The universe must think we need some work when it comes to patience. First there was the 72 hour hurricane sit-in over the weekend, and then last night there was Waffles & Dinges.
Every Monday evening we walk over to Broadway to pay a visit to the Waffles & Dinges truck. This is a truck that sells the best Belgian waffles on the planet (our preference being the Liege waffle with Spekuloos Spread or Nutella and either strawberries or bananas on top). Usually there are a few people at the truck when we arrive. They do a steady stream of business and the two guys working the truck are infallibly good-humored. Why not? Everybody loves their product.
Except for last night. Last night when we walked to the truck there must have been 25 people in line in front of us. Ok, I thought, it’s post-hurricane euphoria. No problem. Turns out that wasn’t it. The owners of the Waffles & Dinges trucks (they have a few) had posted an on line coupon that expired Monday night. It gave you two waffles and a drink for only $1. (It was free, but they had to collect $1 in sales tax for some reason.)
Joshua and I have been business owners for 16 years now, and we’ve learned a few things. One of them is that free giveaways like the one the W&D people were running are usually a disaster. Why? First because they mostly attract people who want something for free, act all entitled about it and then never come back. Second, the crowds annoy the regular customers who are not there for the giveaway and are paying full price for their items.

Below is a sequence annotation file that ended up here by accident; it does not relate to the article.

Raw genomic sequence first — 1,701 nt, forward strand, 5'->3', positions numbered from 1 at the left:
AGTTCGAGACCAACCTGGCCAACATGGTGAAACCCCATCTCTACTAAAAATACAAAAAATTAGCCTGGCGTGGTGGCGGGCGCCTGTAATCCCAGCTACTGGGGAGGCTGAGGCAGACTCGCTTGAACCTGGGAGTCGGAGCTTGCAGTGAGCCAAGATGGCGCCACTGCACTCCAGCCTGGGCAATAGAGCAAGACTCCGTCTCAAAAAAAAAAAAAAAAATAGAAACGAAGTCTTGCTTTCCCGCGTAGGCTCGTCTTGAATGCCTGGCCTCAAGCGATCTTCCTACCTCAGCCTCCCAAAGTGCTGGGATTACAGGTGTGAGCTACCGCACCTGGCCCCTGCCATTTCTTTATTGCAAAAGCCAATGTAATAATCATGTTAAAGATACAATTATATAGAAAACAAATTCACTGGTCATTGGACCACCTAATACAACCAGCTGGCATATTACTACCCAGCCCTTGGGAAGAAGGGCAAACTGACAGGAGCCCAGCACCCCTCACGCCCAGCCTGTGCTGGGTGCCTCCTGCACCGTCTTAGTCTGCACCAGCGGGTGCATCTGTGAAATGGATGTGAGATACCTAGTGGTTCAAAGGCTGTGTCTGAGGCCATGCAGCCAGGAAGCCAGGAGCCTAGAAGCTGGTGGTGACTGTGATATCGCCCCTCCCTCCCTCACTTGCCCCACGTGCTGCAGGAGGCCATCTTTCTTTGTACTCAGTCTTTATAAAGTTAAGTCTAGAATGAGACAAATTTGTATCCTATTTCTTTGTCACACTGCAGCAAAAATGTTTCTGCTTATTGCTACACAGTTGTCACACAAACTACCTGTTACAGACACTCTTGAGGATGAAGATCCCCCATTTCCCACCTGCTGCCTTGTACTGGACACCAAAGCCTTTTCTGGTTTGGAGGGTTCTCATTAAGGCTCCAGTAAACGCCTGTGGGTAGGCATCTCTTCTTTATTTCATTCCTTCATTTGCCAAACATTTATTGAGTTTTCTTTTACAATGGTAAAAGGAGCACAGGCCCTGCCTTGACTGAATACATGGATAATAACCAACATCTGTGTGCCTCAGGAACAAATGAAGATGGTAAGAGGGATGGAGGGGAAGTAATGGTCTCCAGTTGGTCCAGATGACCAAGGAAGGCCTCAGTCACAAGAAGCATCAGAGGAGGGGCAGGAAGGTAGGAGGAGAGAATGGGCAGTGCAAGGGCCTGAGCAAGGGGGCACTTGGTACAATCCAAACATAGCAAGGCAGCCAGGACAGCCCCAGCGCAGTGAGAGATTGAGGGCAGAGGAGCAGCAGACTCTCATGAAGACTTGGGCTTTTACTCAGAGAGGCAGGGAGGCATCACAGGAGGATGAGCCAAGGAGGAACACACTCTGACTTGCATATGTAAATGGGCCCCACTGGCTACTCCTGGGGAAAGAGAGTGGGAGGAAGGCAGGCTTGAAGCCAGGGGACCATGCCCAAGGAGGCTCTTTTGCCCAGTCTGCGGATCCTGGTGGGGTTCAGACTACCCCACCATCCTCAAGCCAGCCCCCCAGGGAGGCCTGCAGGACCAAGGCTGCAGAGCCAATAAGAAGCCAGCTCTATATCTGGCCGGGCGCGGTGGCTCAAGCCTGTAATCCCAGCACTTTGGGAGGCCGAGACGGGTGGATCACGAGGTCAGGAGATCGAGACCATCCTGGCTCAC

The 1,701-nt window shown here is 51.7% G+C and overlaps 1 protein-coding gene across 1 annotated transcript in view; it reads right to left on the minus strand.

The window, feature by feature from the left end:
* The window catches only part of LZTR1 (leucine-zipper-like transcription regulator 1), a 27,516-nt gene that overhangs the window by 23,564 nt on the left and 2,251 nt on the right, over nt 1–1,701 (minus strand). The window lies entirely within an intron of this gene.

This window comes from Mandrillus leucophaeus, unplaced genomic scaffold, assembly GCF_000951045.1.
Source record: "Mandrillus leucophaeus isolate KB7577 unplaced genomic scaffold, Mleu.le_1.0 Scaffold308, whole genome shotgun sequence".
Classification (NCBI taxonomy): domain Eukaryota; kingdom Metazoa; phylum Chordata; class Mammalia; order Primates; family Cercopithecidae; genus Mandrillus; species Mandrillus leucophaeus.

Last night was a perfect example.
For the first 55 minutes we stood in line, the guys in the truck waited on exactly 6 people. This was because the people with the coupons had never been there before and so did not know about the different waffles or the toppings. Some of them got multiple waffles with several coupons. I think we moved forward about 3 feet that first hour.
Then a 3rd employee arrived (or he might have been one of the owners) and started taking the orders and the money so that the guys in the truck could focus on making the waffles. Good idea in theory, but the orders were coming in so fast that the truck guys could not keep the orders in order. Which meant that soon we were standing in a sea of people waiting for their waffles. A few minutes more and many of those people began losing patience because they noticed that someone who had been behind them in the line was being served first.
New Yorkers have no qualms about voicing their displeasure in such situations.
At one point I tried to be the voice of reason and attempted to help the guys get things in the right order, but to no avail. The woman next to me was on an ‘F’ word laced tirade and would not be stopped. One of the workers spotted Maya and Ben, asked their names and made their waffles; he probably thought he needed to get the kids out of there.
And even though we got our waffles before someone who’d been in front of us in line, after 90 minutes of waiting we quietly took our order and left. My kids were both gems, paying no mind to the ranting woman and waiting far more patiently than I was. On the way home we discussed how W&D could have handled things better and agreed that in business if you run a promotion you’d better be prepared to deliver.
So thanks universe. We got it. No more exercises needed for now. Ok?